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      EML4-ALK testing in non-small cell carcinomas of the lung: a review with recommendations

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          In non-small cell lung cancer, epidermal growth factor receptor gene mutations and anaplastic lymphoma kinase (ALK) gene rearrangements have a major impact upon the level of response to treatment with specific tyrosine kinase inhibitors. This review describes the molecular basis of ALK inhibition, summarizes current data on the effectiveness and safety of ALK inhibition therapy, describes the different testing methodologies with their advantages and disadvantages, provides a suggested testing algorithm and puts forward a proposal for an external quality assessment program in ALK testing.

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          The online version of this article (doi:10.1007/s00428-012-1281-4) contains supplementary material, which is available to authorized users.

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          Most cited references 49

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          Clinical features and outcome of patients with non-small-cell lung cancer who harbor EML4-ALK.

          The EML4-ALK fusion oncogene represents a novel molecular target in a small subset of non-small-cell lung cancers (NSCLC). To aid in identification and treatment of these patients, we examined the clinical characteristics and treatment outcomes of patients who had NSCLC with and without EML4-ALK. Patients with NSCLC were selected for genetic screening on the basis of two or more of the following characteristics: female sex, Asian ethnicity, never/light smoking history, and adenocarcinoma histology. EML4-ALK was identified by using fluorescent in situ hybridization for ALK rearrangements and was confirmed by immunohistochemistry for ALK expression. EGFR and KRAS mutations were determined by DNA sequencing. Of 141 tumors screened, 19 (13%) were EML4-ALK mutant, 31 (22%) were EGFR mutant, and 91 (65%) were wild type (WT/WT) for both ALK and EGFR. Compared with the EGFR mutant and WT/WT cohorts, patients with EML4-ALK mutant tumors were significantly younger (P < .001 and P = .005) and were more likely to be men (P = .036 and P = .039). Patients with EML4-ALK-positive tumors, like patients who harbored EGFR mutations, also were more likely to be never/light smokers compared with patients in the WT/WT cohort (P < .001). Eighteen of the 19 EML4-ALK tumors were adenocarcinomas, predominantly the signet ring cell subtype. Among patients with metastatic disease, EML4-ALK positivity was associated with resistance to EGFR tyrosine kinase inhibitors (TKIs). Patients in the EML4-ALK cohort and the WT/WT cohort showed similar response rates to platinum-based combination chemotherapy and no difference in overall survival. EML4-ALK defines a molecular subset of NSCLC with distinct clinical characteristics. Patients who harbor this mutation do not benefit from EGFR TKIs and should be directed to trials of ALK-targeted agents.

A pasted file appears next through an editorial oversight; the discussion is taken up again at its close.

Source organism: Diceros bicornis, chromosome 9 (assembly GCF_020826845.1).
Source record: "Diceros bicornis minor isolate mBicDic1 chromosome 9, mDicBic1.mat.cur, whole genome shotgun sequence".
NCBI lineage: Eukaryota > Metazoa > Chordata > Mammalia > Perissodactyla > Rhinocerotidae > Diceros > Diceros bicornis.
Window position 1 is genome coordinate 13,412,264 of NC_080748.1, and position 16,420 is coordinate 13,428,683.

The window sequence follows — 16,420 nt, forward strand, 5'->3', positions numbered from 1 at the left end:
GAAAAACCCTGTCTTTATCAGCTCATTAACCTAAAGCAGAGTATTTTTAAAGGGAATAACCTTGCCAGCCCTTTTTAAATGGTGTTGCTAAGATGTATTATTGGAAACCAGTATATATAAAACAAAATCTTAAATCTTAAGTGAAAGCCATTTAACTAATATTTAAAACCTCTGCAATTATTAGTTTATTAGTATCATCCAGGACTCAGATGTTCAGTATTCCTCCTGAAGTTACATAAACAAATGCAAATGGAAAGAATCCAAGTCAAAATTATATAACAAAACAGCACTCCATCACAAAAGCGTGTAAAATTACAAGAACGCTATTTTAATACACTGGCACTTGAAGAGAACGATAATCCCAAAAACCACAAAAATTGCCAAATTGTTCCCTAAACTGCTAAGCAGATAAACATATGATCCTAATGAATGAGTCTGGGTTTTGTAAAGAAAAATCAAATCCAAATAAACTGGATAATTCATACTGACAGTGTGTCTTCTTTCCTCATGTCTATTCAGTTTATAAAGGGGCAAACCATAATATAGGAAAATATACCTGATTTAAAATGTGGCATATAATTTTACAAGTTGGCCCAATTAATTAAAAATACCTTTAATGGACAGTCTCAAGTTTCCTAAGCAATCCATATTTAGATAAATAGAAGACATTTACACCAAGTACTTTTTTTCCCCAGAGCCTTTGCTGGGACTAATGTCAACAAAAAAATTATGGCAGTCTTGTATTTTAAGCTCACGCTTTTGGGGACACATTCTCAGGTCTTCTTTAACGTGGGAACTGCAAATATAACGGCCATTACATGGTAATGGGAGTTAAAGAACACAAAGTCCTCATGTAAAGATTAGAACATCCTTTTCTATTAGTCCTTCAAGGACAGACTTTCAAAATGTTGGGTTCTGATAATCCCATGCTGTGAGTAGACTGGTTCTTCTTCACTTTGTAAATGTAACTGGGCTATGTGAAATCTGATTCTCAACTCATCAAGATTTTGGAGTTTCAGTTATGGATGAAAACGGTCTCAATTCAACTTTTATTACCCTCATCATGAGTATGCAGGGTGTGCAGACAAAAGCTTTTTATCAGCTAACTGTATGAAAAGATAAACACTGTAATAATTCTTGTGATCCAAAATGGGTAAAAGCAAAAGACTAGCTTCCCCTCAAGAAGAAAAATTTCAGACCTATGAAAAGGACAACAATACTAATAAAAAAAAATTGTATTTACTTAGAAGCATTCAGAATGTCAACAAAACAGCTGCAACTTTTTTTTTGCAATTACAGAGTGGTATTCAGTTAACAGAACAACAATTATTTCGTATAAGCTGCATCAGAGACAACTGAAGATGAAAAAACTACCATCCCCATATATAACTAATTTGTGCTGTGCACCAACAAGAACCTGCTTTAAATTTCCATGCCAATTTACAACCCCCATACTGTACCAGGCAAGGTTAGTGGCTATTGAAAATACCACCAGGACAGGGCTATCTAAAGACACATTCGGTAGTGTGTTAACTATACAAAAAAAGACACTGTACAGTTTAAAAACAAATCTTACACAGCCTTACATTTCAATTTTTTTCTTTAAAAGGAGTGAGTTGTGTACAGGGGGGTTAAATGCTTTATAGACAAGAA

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            The path to personalized medicine.

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              RET, ROS1 and ALK fusions in lung cancer.

              Through an integrated molecular- and histopathology-based screening system, we performed a screening for fusions of anaplastic lymphoma kinase (ALK) and c-ros oncogene 1, receptor tyrosine kinase (ROS1) in 1,529 lung cancers and identified 44 ALK-fusion-positive and 13 ROS1-fusion-positive adenocarcinomas, including for unidentified fusion partners for ROS1. In addition, we discovered previously unidentified kinase fusions that may be promising for molecular-targeted therapy, kinesin family member 5B (KIF5B)-ret proto-oncogene (RET) and coiled-coil domain containing 6 (CCDC6)-RET, in 14 adenocarcinomas. A multivariate analysis of 1,116 adenocarcinomas containing these 71 kinase-fusion-positive adenocarcinomas identified four independent factors that are indicators of poor prognosis: age ≥ 50 years, male sex, high pathological stage and negative kinase-fusion status.

                Author and article information

                +31-20-4444048 , e.thunnissen@vumc.nl
                Virchows Arch
                Virchows Arch
                Virchows Archiv
                Springer-Verlag (Berlin/Heidelberg )
                24 July 2012
                24 July 2012
                September 2012
                : 461
                : 3
                : 245-257
                [1 ]Department of Pathology, VU University Medical Centre, Amsterdam, The Netherlands
                [2 ]Institute for Pathology, University Hospital Basel, Basel, Switzerland
                [3 ]Institute for Pathology, Charité, Charité Campus Mitte, Berlin, Germany
                [4 ]Department of Pathology, Solna, Karolinska University Hospital, Stockholm, Sweden
                [5 ]Department of Pathology, Aberdeen University Medical School, Aberdeen, Scotland UK
                [6 ]Laboratorio de Dianas Terapéuticas, Centro Integral Oncológico Clara Campal, Hospital Universitario Sanchinarro, Madrid, Spain
                [7 ]Institute for Surgical Pathology, Universitätsspital Zurich, Zurich, Switzerland
                [8 ]Department of Pathology, Maria Sklodowska-Curie Institute of Oncology, Warszawa, Poland
                [9 ]Department of Pathology, Antwerp University Hospital, Edegem, Belgium
                [10 ]Department of Pathology, Centre Jean Perrin, Clermont-Ferrand, France
                [11 ]Sezione di Anatomia Patologica, Azienda Policlinico di Modena, Modena, Italy
                © The Author(s) 2012
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